Rappahannock on the radar this fall

File photo of Middleton Inn by Jan Clatterbuck/Rappahannock News.
File photo of Middleton Inn by Jan Clatterbuck/Rappahannock News.

As far as fame (or infamy) goes, November was a month to remember in Rappahannock County.

It’s been true for some time that Rappahannock’s singularly talented populace, and its mom-and-pop-and-beyond businesses, pop up often in headlines in the larger world – but November brought an exceptional outburst of attention.

First, of course, was the worldwide attention that focused, briefly but intensely, on the county when Gen. David Petraeus confessed that he’d had an affair with his biographer, Paula Broadwell, and resigned his CIA director post. The world’s lenses focused here because when the news broke, Broadwell and her husband were having a quiet weekend in the country and staying at the Middleton Inn, and had had dinner at the Inn at Little Washington and the Thornton River Grill.

“I’d say it lasted about five days,” said Middleton Inn proprietor Mary Ann Kuhn of the onslaught of phone calls and visits (and a few bogus room reservations) from media concerns – including news crews with the New York Post and “Inside Edition,” both of which were politely escorted off the inn’s Main Street property by Sheriff Connie C. Smith.

Kuhn paused, amending her estimate of this moment in the limelight: “Okay, it was 15 minutes.”

Robert Ballard poses with his “Rotation” collage before it went to New York. Photo by Joanie Ballard.
Robert Ballard poses with his “Rotation” collage before it went to New York. Photo by Joanie Ballard.

Robert Ballard, meanwhile, says it took much longer than 15 minutes to put together a three-dimensional collage after he was invited to participate in the SRAM pART Project, an annual benefit auction of works made by artists around the country from state-of-the-art bicycle parts provided by SRAM. The proceeds of the auction (which is tonight, Nov. 29, in New York) help those in need through the World Bicycle Relief project.

“It took a couple months,” Ballard said of the assemblage he titled “Rotation,” fusing the parts with pages from an antique illustrated French novel on bicyclists, a nod to the Tour de France, and which the auction valued at $5,000. “It was a challenge, but it was fun.”

Just before Thanksgiving, Sperryville’s Triple Oak Bakery was included in a short list by The Washington Post’s Food section editors of where to pick up Thanksgiving desserts. “Everything at this Sperryville jewel is gluten-free,” said The Post, “including the pumpkin roulade ($28), the pumpkin cheesecake with a sweet-savory pecan crust ($50) and the vanilla bean cream puffs ($10 per dozen).”

Then there were the TV shows. At election time, CNN aired small-business-owner interviews it had conducted in Washington with, among others, Stonyman Gourmet Farmer owner Susan James, and furniture artist Peter Kramer. CBS’s “Sunday Morning” aired a piece on raw pet foods made by the Marshall company Pawgevity, and filmed part of the sequence at Mount Vernon Farm in Sperryville, with farm manager Mike Peterson and Dexter the border collie seen in a couple of shots with the farm’s chickens and sheep.

Lori, the therapy dog raised by Heidi and John Lesinski, was profiled with her Marine partner on Washington’s WJLA-TV-7.
Lori, the therapy dog raised by Heidi and John Lesinski, was profiled with her Marine partner on Washington’s WJLA-TV-7.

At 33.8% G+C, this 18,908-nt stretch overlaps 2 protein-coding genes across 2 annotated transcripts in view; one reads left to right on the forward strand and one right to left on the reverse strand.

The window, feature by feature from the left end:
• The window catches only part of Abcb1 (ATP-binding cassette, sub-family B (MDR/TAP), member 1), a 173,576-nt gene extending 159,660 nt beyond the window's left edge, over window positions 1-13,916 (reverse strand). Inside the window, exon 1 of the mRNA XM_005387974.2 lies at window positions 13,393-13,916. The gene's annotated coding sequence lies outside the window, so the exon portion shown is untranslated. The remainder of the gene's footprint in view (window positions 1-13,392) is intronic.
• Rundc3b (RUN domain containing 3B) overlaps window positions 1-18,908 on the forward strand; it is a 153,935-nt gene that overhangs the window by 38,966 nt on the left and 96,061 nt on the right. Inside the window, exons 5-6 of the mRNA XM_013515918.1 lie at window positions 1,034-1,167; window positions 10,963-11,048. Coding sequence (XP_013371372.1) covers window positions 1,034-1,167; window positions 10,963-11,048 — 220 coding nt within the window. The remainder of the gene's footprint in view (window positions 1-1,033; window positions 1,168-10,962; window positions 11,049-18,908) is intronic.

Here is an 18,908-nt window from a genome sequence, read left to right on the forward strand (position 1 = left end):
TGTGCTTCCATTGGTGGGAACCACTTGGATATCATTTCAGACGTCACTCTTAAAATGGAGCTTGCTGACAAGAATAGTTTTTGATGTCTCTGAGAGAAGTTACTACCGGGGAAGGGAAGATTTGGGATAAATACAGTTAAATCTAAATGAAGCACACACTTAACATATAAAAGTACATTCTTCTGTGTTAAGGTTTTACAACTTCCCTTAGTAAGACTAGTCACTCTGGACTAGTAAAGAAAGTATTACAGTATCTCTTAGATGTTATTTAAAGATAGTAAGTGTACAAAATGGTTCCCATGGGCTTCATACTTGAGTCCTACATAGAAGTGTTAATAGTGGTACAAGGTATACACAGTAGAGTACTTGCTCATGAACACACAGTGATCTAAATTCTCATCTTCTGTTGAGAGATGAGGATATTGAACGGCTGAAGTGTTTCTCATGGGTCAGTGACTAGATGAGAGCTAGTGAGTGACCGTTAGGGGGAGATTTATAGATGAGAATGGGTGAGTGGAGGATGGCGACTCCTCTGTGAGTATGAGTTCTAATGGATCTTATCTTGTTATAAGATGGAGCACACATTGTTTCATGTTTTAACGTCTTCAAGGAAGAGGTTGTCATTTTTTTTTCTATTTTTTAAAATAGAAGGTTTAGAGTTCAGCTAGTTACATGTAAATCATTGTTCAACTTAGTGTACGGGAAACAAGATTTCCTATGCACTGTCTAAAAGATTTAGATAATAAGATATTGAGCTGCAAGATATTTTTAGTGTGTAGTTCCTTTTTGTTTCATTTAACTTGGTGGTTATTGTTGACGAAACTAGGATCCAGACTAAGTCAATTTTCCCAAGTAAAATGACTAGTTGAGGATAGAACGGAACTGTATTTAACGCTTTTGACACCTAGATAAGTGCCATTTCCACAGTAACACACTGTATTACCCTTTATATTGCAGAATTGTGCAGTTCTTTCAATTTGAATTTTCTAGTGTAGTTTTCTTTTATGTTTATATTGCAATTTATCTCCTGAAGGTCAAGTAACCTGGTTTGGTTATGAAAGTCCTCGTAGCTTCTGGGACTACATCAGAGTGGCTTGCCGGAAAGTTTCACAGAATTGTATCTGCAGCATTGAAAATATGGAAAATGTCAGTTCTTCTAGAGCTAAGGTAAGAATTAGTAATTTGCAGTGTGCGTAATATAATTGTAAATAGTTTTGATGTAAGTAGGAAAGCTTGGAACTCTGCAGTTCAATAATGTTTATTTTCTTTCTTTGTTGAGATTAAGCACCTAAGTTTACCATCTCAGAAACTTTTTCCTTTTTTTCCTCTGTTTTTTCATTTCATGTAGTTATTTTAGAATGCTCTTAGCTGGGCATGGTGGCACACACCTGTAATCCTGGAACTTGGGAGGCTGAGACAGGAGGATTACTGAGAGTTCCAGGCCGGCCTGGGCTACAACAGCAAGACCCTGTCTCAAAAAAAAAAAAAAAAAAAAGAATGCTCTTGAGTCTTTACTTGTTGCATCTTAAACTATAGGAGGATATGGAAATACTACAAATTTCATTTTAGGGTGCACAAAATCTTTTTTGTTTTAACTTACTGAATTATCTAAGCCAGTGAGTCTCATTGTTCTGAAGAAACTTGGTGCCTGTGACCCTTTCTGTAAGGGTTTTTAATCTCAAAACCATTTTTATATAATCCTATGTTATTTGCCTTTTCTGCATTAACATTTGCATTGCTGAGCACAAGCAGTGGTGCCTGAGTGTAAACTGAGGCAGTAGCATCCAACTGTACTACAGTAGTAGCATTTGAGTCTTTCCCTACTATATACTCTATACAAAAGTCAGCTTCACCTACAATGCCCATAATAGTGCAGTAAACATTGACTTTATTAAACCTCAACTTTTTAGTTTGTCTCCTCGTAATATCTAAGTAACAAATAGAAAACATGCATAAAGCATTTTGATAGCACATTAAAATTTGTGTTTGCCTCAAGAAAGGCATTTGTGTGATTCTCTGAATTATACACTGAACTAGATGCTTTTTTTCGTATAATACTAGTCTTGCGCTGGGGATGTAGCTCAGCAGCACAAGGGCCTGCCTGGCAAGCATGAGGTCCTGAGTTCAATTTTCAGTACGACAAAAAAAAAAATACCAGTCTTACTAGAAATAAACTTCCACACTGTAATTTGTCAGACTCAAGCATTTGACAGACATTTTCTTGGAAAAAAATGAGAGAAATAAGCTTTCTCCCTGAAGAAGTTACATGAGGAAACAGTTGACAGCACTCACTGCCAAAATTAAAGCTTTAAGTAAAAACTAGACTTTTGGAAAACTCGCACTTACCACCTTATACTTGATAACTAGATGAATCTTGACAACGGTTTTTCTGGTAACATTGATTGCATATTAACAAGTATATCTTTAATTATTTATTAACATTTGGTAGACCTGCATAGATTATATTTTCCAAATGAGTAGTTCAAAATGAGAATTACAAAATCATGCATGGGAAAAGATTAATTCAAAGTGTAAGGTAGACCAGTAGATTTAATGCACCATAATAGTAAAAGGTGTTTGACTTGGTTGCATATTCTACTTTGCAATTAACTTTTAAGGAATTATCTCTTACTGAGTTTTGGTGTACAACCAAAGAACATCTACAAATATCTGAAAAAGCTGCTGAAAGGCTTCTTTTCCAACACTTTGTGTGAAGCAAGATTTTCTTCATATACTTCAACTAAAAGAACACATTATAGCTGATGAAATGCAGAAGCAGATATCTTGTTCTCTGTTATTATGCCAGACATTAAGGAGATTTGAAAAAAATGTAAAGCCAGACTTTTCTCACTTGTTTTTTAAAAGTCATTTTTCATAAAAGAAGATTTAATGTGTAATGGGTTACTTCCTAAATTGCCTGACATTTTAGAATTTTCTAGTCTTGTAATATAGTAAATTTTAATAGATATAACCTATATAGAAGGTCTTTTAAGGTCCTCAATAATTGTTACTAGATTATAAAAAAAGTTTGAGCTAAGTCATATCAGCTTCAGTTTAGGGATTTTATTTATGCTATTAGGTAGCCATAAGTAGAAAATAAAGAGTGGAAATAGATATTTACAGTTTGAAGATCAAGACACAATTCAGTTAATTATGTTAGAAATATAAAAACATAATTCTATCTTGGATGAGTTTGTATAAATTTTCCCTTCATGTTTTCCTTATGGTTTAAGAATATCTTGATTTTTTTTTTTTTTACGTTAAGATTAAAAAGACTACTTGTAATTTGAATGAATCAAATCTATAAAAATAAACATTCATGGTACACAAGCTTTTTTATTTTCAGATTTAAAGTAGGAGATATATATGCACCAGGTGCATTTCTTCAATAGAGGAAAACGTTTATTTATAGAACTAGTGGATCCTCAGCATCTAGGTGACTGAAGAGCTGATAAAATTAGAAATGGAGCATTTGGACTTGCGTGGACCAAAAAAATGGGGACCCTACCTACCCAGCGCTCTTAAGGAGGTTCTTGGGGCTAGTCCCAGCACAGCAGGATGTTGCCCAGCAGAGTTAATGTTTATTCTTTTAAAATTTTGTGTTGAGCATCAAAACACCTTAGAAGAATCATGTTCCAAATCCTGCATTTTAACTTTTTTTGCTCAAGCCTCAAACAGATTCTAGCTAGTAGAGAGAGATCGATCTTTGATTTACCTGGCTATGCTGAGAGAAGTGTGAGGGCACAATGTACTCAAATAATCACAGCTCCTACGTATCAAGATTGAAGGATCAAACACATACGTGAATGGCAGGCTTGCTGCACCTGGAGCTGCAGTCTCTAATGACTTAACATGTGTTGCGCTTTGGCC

Lori, a therapy dog raised by Heidi and John Lesinski for the budding organization Veterans Moving Forward, which helps veterans suffering from Post Traumatic Stress Syndrome get back on their feet, was featured in a video by Washington’s WJLA-TV-7, which visited Lori and her new owner, a former Marine partnered with a dog he credits with making a big difference in his life.

“As John is a former Marine, we are especially delighted that she found a Marine,” Heidi said. “He takes her on hikes and by all accounts, they are an amazing team.”

A Thanksgiving video and article on Voice of America featured the heritage breed turkeys raised at Amissville’s Crowfoot Farm and farm owner Rachel Summers. An innovative cash-for-startups project that Sperryville resident Lynn Sullivan is working on was featured a couple of weeks ago in The Washington Post’s business section; she founded the Private Employment Partners Program earlier this summer.

Renowned Inn at Little Washington chef and proprietor Patrick O’Connell, left, poses in Monte Carlo with renowned chef Alain Ducasse.
Renowned Inn at Little Washington chef and proprietor Patrick O’Connell, left, poses in Monte Carlo with renowned chef Alain Ducasse.

Finally, Patrick O’Connell, chef and proprietor of the Inn at Little Washington, was invited to be among the 240 of the world’s most celebrated chefs (from 27 countries) at a 25th anniversary party hosted by Alain Ducasse at his Louis XV restaurant (though “restaurant” is hardly a sufficient word for Louis XV) in Monte Carlo. More than 300 Michelin stars were represented. O’Connell had an opportunity to chat with the three-day event’s underwriter, Prince Albert of Monaco. Ducasse, who stayed at the Inn at Little Washington a few years back and says it is among his favorite places in America, has reportedly encouraged Prince Albert to come for a weekend.

If that happens, even the Rappahannock News would send a photographer.

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Roger Piantadosi
About Roger Piantadosi 538 Articles
Former Rappahannock News editor Roger Piantadosi is a writer and works on web and video projects for Rappahannock Media and his own Synergist Media company. Before joining the News in 2009, he was a staff writer, editor and web developer at The Washington Post for almost 30 years.